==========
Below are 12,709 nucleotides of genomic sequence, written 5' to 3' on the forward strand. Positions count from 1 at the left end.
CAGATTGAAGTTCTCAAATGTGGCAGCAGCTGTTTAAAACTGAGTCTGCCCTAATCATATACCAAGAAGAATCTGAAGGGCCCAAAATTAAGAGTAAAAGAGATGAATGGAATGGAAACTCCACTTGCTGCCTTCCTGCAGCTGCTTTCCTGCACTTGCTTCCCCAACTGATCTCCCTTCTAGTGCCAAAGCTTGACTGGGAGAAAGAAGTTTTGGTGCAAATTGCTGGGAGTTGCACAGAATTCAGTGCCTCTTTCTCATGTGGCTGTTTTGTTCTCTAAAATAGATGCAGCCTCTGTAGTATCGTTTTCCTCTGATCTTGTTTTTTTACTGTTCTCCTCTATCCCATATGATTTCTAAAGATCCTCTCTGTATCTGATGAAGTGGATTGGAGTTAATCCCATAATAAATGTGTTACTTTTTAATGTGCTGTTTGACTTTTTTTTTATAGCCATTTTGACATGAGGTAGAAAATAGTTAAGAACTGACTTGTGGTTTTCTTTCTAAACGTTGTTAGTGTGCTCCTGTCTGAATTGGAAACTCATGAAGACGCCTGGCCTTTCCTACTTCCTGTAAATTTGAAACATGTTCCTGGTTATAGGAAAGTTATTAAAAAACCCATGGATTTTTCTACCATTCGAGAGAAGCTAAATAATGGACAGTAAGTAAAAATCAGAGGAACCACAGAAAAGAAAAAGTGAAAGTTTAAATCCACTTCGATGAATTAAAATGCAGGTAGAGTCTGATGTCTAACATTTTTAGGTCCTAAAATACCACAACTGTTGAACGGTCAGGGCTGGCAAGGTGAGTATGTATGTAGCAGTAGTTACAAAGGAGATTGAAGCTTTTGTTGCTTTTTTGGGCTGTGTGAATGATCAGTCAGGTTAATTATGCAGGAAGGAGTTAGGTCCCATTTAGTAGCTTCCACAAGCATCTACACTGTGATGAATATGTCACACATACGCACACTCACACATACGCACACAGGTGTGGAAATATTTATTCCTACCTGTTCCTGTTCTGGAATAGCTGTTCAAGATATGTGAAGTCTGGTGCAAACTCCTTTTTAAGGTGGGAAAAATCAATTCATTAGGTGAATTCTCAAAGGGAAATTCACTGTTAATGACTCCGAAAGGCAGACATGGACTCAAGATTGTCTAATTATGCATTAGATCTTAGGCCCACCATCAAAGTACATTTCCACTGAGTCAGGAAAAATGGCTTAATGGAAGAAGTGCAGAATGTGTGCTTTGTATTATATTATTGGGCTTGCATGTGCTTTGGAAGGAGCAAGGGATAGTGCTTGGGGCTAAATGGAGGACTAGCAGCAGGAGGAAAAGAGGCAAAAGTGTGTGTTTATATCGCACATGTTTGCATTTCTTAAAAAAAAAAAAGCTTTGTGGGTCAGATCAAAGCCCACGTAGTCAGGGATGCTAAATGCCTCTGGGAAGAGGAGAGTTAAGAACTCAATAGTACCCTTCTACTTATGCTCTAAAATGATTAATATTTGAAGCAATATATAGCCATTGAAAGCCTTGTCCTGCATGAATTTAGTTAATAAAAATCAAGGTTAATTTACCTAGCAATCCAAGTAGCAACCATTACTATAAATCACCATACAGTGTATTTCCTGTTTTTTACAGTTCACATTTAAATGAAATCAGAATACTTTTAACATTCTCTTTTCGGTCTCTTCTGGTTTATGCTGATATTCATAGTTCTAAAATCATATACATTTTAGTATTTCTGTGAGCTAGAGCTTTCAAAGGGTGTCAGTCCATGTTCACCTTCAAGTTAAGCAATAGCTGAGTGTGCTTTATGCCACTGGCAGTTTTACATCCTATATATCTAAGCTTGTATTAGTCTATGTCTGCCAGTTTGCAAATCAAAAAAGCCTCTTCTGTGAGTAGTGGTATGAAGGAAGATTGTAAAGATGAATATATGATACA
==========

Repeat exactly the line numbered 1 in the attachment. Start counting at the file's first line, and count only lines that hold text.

Below are 12,709 nucleotides of genomic sequence, written 5' to 3' on the forward strand. Positions count from 1 at the left end.